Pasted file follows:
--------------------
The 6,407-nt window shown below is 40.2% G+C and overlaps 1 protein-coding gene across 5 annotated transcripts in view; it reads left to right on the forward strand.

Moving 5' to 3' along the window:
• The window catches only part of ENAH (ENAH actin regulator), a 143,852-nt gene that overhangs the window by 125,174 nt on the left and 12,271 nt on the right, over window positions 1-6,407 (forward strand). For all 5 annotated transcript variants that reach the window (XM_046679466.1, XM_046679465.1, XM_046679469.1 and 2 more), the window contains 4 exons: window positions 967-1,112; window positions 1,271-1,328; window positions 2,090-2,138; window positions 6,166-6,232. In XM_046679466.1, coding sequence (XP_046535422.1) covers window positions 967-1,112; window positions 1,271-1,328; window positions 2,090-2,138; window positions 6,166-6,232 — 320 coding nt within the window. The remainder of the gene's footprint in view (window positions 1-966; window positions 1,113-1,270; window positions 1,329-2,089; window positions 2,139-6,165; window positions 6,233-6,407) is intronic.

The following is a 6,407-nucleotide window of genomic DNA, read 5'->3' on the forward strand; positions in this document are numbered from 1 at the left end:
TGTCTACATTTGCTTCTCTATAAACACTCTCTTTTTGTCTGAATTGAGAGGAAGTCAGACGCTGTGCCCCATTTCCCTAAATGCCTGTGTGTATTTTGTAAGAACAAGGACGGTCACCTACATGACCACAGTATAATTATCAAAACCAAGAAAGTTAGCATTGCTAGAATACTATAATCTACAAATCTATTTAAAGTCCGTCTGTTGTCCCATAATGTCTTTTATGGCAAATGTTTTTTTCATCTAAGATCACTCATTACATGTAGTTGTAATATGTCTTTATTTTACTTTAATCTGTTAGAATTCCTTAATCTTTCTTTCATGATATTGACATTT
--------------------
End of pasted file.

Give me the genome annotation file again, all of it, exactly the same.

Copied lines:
The 6,407-nt window shown below is 40.2% G+C and overlaps 1 protein-coding gene across 5 annotated transcripts in view; it reads left to right on the forward strand.

Moving 5' to 3' along the window:
• The window catches only part of ENAH (ENAH actin regulator), a 143,852-nt gene that overhangs the window by 125,174 nt on the left and 12,271 nt on the right, over window positions 1-6,407 (forward strand). For all 5 annotated transcript variants that reach the window (XM_046679466.1, XM_046679465.1, XM_046679469.1 and 2 more), the window contains 4 exons: window positions 967-1,112; window positions 1,271-1,328; window positions 2,090-2,138; window positions 6,166-6,232. In XM_046679466.1, coding sequence (XP_046535422.1) covers window positions 967-1,112; window positions 1,271-1,328; window positions 2,090-2,138; window positions 6,166-6,232 — 320 coding nt within the window. The remainder of the gene's footprint in view (window positions 1-966; window positions 1,113-1,270; window positions 1,329-2,089; window positions 2,139-6,165; window positions 6,233-6,407) is intronic.

The following is a 6,407-nucleotide window of genomic DNA, read 5'->3' on the forward strand; positions in this document are numbered from 1 at the left end:
TGTCTACATTTGCTTCTCTATAAACACTCTCTTTTTGTCTGAATTGAGAGGAAGTCAGACGCTGTGCCCCATTTCCCTAAATGCCTGTGTGTATTTTGTAAGAACAAGGACGGTCACCTACATGACCACAGTATAATTATCAAAACCAAGAAAGTTAGCATTGCTAGAATACTATAATCTACAAATCTATTTAAAGTCCGTCTGTTGTCCCATAATGTCTTTTATGGCAAATGTTTTTTTCATCTAAGATCACTCATTACATGTAGTTGTAATATGTCTTTATTTTACTTTAATCTGTTAGAATTCCTTAATCTTTCTTTCATGATATTGACATTT